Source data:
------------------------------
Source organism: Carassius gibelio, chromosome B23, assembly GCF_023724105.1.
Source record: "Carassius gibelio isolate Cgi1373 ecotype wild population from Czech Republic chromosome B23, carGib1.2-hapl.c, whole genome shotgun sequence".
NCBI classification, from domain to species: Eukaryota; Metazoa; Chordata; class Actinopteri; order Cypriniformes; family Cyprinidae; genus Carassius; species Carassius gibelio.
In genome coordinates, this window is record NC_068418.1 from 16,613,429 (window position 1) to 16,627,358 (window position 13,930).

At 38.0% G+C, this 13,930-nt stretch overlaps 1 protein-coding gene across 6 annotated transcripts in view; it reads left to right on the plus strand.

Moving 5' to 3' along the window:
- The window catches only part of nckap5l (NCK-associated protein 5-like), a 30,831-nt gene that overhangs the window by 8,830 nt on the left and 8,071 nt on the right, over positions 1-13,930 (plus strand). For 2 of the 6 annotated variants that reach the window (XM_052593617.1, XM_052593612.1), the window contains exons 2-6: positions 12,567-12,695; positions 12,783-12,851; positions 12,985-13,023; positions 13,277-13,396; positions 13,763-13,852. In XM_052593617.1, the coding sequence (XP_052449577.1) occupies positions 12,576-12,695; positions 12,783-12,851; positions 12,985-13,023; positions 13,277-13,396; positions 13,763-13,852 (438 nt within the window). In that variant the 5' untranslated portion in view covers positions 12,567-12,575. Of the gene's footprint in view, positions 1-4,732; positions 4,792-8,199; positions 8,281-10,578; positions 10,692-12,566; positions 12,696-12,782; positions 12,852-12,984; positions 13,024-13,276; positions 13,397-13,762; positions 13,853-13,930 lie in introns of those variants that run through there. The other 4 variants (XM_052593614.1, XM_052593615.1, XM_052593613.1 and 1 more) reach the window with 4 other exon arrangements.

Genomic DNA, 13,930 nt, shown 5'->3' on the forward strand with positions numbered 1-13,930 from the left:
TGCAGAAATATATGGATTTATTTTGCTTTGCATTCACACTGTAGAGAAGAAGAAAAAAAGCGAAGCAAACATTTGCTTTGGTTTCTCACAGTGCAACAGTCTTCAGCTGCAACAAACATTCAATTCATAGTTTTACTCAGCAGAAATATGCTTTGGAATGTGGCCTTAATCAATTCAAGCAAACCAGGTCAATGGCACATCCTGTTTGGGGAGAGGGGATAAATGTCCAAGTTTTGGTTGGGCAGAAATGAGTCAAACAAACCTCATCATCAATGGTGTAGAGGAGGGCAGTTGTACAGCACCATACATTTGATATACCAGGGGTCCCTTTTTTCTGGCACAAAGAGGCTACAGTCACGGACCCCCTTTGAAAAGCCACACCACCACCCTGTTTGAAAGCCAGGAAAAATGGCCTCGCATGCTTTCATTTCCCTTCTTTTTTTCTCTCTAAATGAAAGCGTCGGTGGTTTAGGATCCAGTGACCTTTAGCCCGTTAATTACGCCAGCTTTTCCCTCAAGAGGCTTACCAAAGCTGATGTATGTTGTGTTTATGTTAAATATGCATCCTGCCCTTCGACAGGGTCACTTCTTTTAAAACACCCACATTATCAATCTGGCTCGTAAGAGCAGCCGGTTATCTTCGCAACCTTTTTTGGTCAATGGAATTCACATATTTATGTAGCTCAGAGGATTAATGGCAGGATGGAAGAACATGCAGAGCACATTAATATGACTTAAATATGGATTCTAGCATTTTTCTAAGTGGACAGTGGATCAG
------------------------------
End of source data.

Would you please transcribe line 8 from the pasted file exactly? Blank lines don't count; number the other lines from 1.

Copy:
Genomic DNA, 13,930 nt, shown 5'->3' on the forward strand with positions numbered 1-13,930 from the left: